“At a time when natives are still treated like third-class citizens, it’s very impressive that the Vatican and the Catholic Church is finally recognizing her,” said Pat Whyland, 67, a Mohawk from Syracuse, who offered a prayer to Kateri, as well as to the water, wind and sun, at the start of a small powwow held at her shrine in Fonda in early July. “Not everyone knows about her,” she added, “but once you become familiar with her, you become very attached to her and her story.”
According to the Jesuits who documented her life, Kateri was born in what is now Auriesville, N.Y., on the southern bank of the Mohawk River, about 40 miles west of Albany. When she was 4, a smallpox epidemic killed her Algonquin Christian mother and Mohawk-warrior father. The disease also badly scarred her face and impaired her eyesight, earning her the name Tekakwitha, which means, “she who bumps into things.” At age 10, after war destroyed her birth village, she moved with her uncle’s family to a long house on the other side of the river.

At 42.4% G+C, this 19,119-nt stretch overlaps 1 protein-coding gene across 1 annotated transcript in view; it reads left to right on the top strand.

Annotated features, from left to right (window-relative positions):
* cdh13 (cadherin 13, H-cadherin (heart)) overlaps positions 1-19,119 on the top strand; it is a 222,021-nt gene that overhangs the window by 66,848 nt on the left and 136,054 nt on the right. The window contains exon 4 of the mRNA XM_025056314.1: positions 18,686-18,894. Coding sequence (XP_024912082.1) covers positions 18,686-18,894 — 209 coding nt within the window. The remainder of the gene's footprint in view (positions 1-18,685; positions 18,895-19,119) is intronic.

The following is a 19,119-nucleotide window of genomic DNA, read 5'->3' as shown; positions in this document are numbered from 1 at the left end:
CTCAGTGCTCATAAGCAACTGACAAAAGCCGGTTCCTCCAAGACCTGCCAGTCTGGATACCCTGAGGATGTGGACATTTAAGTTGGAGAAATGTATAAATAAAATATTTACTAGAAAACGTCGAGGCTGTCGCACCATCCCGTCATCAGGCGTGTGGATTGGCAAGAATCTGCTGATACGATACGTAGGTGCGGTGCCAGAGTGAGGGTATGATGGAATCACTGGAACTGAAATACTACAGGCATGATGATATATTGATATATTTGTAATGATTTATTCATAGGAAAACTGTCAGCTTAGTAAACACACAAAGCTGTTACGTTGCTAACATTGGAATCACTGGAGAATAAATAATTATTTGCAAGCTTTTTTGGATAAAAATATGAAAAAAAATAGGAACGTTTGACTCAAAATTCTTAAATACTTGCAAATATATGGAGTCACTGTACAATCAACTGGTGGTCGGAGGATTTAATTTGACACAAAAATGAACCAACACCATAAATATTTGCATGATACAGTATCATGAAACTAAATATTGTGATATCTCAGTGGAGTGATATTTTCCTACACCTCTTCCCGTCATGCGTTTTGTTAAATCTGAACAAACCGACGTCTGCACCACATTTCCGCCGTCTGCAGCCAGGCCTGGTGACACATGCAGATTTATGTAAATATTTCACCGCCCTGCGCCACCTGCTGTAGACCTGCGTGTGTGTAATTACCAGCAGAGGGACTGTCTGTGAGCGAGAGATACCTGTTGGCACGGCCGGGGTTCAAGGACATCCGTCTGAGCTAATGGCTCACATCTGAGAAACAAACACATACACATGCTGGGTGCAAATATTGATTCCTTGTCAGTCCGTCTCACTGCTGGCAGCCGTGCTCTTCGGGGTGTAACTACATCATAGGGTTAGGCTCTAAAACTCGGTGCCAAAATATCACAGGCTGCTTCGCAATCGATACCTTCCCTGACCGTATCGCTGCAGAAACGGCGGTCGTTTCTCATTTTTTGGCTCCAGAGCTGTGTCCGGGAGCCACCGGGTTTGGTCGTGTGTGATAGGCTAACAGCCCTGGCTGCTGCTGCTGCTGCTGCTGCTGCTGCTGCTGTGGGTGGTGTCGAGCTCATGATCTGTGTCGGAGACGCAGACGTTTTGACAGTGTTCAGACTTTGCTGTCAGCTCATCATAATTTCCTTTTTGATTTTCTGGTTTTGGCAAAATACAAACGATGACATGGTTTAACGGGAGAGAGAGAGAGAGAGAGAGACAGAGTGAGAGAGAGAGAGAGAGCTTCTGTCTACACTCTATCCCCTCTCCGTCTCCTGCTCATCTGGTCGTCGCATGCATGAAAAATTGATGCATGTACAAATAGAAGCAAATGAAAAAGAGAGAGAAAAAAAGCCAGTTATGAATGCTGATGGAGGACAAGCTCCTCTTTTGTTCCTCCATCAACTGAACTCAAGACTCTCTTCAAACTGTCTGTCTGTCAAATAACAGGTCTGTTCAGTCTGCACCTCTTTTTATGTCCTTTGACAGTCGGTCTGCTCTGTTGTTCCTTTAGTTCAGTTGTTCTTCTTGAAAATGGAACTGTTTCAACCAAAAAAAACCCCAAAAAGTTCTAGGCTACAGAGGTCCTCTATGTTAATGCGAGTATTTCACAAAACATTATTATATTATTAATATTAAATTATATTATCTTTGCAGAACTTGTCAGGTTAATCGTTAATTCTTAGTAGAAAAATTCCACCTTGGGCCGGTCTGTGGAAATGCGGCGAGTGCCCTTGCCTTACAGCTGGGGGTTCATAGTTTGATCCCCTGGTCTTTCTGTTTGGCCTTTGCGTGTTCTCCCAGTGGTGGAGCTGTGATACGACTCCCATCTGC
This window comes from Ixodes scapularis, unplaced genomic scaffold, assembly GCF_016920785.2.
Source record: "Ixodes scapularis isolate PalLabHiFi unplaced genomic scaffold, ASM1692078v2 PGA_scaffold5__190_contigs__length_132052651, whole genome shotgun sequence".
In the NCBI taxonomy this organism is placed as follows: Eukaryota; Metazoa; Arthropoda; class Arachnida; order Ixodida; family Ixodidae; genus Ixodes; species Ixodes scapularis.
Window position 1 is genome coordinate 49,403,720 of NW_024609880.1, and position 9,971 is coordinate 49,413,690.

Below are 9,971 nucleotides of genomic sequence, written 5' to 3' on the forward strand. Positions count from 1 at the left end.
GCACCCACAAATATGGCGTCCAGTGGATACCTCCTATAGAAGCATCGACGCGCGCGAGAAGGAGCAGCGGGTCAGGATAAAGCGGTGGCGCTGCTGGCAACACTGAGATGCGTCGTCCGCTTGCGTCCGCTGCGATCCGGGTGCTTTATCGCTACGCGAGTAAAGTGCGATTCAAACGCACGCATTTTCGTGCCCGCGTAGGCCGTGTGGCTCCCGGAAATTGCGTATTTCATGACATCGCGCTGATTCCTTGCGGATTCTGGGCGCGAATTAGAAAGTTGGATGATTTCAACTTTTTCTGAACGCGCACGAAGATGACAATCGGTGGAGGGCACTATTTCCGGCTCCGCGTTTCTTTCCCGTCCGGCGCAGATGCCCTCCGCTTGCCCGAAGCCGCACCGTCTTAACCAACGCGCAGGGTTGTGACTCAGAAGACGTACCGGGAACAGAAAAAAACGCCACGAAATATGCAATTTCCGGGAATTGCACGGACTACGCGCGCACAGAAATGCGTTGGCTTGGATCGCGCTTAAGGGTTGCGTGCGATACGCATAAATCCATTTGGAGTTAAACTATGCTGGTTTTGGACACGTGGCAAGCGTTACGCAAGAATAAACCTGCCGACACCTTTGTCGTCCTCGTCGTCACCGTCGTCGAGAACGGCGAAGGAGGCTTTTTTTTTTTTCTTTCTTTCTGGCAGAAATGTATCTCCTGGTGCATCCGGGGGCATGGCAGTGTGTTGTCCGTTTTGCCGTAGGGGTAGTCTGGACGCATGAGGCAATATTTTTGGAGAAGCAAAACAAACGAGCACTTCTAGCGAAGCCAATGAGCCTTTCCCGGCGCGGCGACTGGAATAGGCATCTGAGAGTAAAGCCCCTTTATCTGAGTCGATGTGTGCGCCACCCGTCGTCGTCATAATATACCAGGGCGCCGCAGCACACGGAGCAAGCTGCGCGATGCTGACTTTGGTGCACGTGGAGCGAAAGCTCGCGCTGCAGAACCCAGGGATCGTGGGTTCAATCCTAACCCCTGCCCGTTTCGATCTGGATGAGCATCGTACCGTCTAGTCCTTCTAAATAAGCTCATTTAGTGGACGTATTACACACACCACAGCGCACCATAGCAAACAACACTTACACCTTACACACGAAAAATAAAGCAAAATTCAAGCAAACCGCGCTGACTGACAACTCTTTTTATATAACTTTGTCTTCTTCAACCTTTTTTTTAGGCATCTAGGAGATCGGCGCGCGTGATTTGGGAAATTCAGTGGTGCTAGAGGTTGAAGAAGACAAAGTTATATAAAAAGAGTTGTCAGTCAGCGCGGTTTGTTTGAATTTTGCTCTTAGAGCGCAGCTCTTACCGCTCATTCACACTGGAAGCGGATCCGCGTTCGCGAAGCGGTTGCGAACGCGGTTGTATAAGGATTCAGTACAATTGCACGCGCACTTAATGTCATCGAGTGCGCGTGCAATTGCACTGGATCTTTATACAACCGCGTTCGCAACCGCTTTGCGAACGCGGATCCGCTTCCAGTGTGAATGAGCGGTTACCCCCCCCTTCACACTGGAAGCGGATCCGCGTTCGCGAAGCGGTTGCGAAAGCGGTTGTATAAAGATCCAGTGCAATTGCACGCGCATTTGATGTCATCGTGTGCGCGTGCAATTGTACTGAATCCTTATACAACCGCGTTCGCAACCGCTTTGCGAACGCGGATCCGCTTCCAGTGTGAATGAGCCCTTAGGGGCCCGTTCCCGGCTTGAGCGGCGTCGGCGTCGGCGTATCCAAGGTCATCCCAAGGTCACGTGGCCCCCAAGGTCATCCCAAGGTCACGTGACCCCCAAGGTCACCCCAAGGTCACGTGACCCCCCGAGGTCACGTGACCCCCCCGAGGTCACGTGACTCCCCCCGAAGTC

In contact with missionaries as a teenager, she decided to become a Catholic, despite opposition from her clan and an impending arranged marriage. After she was baptized at age 20, she fled to a Catholic Indian settlement in what is now Canada. There, she worked with the sick, took a vow of perpetual virginity, and began practicing self-mortification, which included praying for hours outdoors, on her knees, during the winter. She became ill, and died at 24.
It was a simple life, marked by devotion. But after her death, Jesuits and others said they saw miraculous signs. The pockmarks on her body disappeared, they said. Prayers seeking her assistance were followed by healing.
In 1880, Catholics began petitioning the Vatican to declare Kateri a saint, and 100 years later, the Vatican certified the first miracle attributed to her intercession. Last year, the Vatican credited her with aiding in the healing of a flesh-eating infection in an American Indian boy in Washington State, the second miracle that was required for canonization.